There are certain things that we, Somalis, take for granted. I'm not speaking of food, shelter or the basic clothes that cover our otherwise bare skin. Instead, I speak of something that is far beyond the Somali's intellectual grasp; opportunities. Whether due to war, pursuit of a better life or the sheer need to travel abroad, it seems that our people are scattered all over the world.
Recently, I stumbled upon a Somali gentleman with 2 children, and I listened attentively as they conversed in Chinese. Likewise, we have generations who are fluent in other dominant, world-shaping languages. One may perceive such adapting mechanisms as an advantageous characteristic; currently, it's the saw that tears through the pillars of our future. I chose not to involve religion or politics, but rather basic logic and rationality to our ongoing failure to prosper.
Seemingly, we as a people have an inapt tendency to think that our remittances will sustain itself as a long-term solution for our motherland. Subconsciously, our self-denial convinces us that we're doing ‘all that we could do'. However, is that all that we can do? Or are we doing all that we choose to do rather than all that we should do? Choices are a true gift. Free-will, as free as predetermination determines, actively creates room for two sets of choices; a selfless or selfish act.
Thus, remittance to the average individual would be considered as a selfless act. Metaphorically, if I took a slice of your flesh and hid your wound with a cloth, could the mere hiding of a wound be considered a cure? Similarly, remittance is merely the solution for the present and if our minds continually remain idle in the present, how are we supposed to ensure a prosperous future?
Understandably, there are various factors that contribute to Somalia's unsuccessful years. Yet, those who live abroad must recognize, realize and acknowledge that we're contributing to the problem as well.
The pursuit of a better life comes with expectations. Education is the key factor in upbringing oneself socially and economically. With the hopes of investing in those whom he or she holds dear. If we educate our people abroad with no aspiration of reinvesting in our country, what purpose does our struggle abroad bear?
Unfortunately, our people find themselves in a position of ‘desperate association'. We desperately associate ourselves with those whom we're living amongst. Temporarily, I find the exploitation of foreign opportunities beneficial. Nonetheless, if the obscurity of our personal identity jeopardizes the sole intent of our migration, we can easily get lost in translation. The ‘I' becomes ‘We' as ‘We' forgets the ‘I' and the ‘I' is the individual that an entire country relies.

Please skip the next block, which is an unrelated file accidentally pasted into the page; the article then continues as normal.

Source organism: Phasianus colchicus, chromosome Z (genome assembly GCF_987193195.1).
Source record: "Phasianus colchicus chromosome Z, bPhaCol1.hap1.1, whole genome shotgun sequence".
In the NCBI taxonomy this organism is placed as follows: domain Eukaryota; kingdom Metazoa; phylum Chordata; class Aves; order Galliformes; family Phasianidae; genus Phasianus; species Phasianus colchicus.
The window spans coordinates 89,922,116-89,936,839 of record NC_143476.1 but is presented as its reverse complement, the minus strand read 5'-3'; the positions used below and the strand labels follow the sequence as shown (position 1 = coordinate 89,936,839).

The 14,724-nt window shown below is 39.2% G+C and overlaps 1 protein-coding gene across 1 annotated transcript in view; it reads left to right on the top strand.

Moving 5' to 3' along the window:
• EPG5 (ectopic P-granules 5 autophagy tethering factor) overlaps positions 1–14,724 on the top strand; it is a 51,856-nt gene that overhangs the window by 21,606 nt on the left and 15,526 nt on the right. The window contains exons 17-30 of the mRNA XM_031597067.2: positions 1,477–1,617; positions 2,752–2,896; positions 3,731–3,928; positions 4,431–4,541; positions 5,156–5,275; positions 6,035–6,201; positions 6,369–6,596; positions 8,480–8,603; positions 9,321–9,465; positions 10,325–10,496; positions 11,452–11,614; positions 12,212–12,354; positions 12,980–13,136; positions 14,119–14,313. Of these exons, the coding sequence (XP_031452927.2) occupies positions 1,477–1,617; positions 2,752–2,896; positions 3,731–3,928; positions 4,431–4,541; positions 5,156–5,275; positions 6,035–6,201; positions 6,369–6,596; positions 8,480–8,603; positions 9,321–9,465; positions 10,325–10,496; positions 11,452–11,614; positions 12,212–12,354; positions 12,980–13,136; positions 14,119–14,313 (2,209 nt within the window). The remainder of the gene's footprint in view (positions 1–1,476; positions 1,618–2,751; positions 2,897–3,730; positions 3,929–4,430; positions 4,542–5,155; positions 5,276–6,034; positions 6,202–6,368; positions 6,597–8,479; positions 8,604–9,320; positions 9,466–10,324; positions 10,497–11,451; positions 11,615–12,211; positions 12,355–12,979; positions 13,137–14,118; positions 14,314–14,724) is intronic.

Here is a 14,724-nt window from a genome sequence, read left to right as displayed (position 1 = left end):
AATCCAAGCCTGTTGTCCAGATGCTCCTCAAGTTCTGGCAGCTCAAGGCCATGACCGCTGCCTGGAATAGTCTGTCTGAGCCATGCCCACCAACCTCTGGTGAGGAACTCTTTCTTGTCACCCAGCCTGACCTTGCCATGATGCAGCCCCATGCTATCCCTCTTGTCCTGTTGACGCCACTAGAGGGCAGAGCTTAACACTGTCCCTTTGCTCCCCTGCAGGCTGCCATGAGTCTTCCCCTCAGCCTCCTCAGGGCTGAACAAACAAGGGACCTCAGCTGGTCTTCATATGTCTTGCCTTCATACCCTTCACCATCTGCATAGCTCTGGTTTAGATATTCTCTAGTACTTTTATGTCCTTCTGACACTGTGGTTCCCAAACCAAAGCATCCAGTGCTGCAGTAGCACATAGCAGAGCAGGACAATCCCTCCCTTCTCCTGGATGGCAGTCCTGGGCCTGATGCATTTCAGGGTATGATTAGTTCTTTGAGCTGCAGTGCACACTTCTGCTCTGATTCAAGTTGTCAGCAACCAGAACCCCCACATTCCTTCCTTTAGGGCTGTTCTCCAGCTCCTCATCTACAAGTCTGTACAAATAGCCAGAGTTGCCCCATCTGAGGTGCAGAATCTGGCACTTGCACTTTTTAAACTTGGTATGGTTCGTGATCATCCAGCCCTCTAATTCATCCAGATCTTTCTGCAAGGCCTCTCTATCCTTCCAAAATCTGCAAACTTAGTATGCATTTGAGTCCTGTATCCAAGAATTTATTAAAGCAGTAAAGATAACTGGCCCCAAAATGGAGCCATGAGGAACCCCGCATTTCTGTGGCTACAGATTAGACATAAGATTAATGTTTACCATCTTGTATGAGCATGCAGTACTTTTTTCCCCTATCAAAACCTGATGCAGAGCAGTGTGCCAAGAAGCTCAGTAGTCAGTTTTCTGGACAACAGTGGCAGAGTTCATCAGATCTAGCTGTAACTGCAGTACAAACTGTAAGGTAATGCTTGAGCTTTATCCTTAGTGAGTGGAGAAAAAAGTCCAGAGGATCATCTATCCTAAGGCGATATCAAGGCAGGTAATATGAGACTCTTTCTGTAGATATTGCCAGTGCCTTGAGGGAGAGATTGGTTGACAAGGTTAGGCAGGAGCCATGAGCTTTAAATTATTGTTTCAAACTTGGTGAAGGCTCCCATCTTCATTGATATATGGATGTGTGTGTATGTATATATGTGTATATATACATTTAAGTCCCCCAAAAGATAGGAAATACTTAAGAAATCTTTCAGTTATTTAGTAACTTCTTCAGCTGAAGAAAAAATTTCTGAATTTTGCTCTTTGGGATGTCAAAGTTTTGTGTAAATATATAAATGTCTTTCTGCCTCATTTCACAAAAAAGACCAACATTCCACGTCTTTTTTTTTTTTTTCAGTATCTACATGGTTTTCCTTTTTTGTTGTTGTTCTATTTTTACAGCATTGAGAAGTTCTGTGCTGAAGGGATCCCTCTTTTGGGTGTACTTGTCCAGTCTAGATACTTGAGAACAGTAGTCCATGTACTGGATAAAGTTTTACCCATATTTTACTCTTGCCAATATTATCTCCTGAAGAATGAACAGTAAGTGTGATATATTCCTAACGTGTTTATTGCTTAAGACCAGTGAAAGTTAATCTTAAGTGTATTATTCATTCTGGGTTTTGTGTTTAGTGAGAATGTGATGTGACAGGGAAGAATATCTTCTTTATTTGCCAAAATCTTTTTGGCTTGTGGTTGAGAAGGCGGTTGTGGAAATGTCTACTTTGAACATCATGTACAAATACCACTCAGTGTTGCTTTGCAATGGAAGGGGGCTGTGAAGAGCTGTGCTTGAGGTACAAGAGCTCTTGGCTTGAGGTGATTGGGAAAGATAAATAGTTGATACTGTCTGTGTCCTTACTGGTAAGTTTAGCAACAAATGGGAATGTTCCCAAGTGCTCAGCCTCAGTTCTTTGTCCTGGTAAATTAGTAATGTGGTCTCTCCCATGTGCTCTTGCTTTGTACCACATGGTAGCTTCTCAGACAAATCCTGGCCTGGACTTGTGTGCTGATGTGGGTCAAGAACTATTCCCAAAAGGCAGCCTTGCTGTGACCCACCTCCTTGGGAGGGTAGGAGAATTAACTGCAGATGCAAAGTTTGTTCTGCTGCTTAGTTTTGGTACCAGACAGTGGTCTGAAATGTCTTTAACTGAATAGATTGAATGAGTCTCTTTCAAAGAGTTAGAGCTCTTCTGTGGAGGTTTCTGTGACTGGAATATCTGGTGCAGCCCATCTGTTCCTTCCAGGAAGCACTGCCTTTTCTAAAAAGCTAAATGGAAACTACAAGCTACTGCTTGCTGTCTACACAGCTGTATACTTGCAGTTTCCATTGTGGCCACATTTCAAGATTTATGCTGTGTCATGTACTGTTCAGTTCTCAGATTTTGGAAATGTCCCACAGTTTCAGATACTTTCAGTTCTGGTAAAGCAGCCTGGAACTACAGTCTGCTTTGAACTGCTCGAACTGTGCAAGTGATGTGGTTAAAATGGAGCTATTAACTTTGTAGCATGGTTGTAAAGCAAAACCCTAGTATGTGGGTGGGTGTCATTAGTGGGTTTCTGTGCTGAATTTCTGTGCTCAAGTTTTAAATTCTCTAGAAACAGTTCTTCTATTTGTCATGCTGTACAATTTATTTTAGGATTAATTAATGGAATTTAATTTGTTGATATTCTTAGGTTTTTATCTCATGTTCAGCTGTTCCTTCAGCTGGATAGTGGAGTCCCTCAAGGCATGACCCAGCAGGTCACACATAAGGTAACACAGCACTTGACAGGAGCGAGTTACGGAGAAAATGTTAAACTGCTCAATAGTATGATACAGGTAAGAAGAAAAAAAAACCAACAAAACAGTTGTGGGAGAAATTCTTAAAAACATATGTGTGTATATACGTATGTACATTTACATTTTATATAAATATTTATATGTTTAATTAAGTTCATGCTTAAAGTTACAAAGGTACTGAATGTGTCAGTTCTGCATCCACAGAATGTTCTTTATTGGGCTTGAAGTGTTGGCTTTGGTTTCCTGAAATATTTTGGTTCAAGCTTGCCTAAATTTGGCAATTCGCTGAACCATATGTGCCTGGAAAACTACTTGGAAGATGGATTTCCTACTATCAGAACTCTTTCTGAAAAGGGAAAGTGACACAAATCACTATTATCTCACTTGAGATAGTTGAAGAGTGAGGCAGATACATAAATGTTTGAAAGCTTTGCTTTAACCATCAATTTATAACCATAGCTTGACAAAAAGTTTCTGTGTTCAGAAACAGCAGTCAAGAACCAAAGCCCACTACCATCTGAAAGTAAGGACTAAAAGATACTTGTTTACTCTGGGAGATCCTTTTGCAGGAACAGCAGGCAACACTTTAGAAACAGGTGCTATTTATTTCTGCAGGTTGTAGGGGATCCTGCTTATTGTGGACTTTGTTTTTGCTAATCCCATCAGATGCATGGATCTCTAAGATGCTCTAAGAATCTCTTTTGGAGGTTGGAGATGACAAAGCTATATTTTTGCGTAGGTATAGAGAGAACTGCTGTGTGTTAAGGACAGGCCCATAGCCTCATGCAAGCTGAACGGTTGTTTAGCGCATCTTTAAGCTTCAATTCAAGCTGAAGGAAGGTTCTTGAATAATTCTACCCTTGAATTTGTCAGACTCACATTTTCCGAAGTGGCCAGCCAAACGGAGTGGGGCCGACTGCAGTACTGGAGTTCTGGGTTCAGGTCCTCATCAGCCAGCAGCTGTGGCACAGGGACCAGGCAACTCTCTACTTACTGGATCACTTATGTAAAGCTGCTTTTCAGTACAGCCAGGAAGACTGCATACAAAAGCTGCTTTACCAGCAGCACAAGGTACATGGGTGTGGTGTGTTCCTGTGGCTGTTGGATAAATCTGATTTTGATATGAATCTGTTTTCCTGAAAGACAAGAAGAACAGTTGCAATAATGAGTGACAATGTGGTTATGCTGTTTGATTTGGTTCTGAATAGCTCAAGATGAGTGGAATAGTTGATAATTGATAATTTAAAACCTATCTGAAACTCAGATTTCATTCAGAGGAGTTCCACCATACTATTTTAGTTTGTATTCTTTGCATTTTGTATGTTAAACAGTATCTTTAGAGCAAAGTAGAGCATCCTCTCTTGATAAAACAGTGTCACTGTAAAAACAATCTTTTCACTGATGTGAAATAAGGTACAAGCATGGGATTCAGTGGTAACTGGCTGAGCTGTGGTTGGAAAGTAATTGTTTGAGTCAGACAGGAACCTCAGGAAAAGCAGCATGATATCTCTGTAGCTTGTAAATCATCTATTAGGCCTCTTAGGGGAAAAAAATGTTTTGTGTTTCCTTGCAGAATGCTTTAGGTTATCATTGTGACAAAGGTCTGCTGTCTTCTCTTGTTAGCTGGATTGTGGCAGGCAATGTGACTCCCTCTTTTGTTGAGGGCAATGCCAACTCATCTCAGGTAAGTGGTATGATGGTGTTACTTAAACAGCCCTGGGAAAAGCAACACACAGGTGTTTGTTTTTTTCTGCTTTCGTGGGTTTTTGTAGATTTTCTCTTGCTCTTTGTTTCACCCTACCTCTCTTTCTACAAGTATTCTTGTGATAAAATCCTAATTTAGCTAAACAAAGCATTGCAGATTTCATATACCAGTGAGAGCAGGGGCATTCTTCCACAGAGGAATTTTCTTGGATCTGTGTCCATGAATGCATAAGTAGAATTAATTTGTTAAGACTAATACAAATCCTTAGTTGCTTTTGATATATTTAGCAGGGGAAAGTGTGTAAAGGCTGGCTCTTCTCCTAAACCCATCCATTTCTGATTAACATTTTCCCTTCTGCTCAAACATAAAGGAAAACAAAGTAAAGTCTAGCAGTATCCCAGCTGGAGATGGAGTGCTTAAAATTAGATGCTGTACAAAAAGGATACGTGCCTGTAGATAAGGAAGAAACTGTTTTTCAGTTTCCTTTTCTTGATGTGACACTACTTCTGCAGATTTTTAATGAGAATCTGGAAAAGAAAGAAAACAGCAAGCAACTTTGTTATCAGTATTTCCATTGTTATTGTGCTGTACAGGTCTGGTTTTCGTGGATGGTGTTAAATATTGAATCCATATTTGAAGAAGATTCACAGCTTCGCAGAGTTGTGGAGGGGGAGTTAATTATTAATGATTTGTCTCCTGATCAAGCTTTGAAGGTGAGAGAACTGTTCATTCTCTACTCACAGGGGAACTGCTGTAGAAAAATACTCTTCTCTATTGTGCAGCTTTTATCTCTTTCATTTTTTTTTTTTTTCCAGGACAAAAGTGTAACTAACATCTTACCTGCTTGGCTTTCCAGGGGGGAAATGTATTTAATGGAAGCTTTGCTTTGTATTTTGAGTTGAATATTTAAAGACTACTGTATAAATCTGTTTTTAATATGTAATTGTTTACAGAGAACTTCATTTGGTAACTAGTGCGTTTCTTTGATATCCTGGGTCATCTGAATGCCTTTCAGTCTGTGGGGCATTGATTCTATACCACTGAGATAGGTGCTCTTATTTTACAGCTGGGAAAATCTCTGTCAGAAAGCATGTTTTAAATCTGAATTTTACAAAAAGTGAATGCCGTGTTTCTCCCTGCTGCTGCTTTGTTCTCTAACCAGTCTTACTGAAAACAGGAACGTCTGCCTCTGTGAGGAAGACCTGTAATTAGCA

Exploitation of education and benefits that'll progress our motherland is the sole purpose of being abroad. Yet, we forget the plight that initially began our revolution and consequently, silence the skeptics with monthly remittances and visa forms. Is that the solution which our country desperately seeks? More than the warlords, more than the corrupted politicians, more than the religious fundamentalists, more than the remittance dependent four-wives marrying ‘qat' addicts, it's those who live abroad who are blindly contributing to the downfall of a once glorious nation.
For we have an advantage that none of those individuals back home boast, we are amidst opportunity. We aren't sheltered by UNDP plastic coverings as roofs or surviving off of USAID donations, the echo of mortars aren't vibrating within our ears and all struggles we claim can't be equated to our brethrens.
Opportunity; are we not taking our chances for granted? Shall we not procure a method of returning to our motherland with the hopes of rebuilding Somalia? Isn't that the purpose of our being abroad? If we continue the way we're going, are we merely not losing our culture and paralyzing Somalia even more? It's the responsibility of each individual abroad to learn a trade that'll benefit Somalia, and return to our country. Many small steps will eventually become one great leap.
- Article Word Count: 659
- Total Views: 18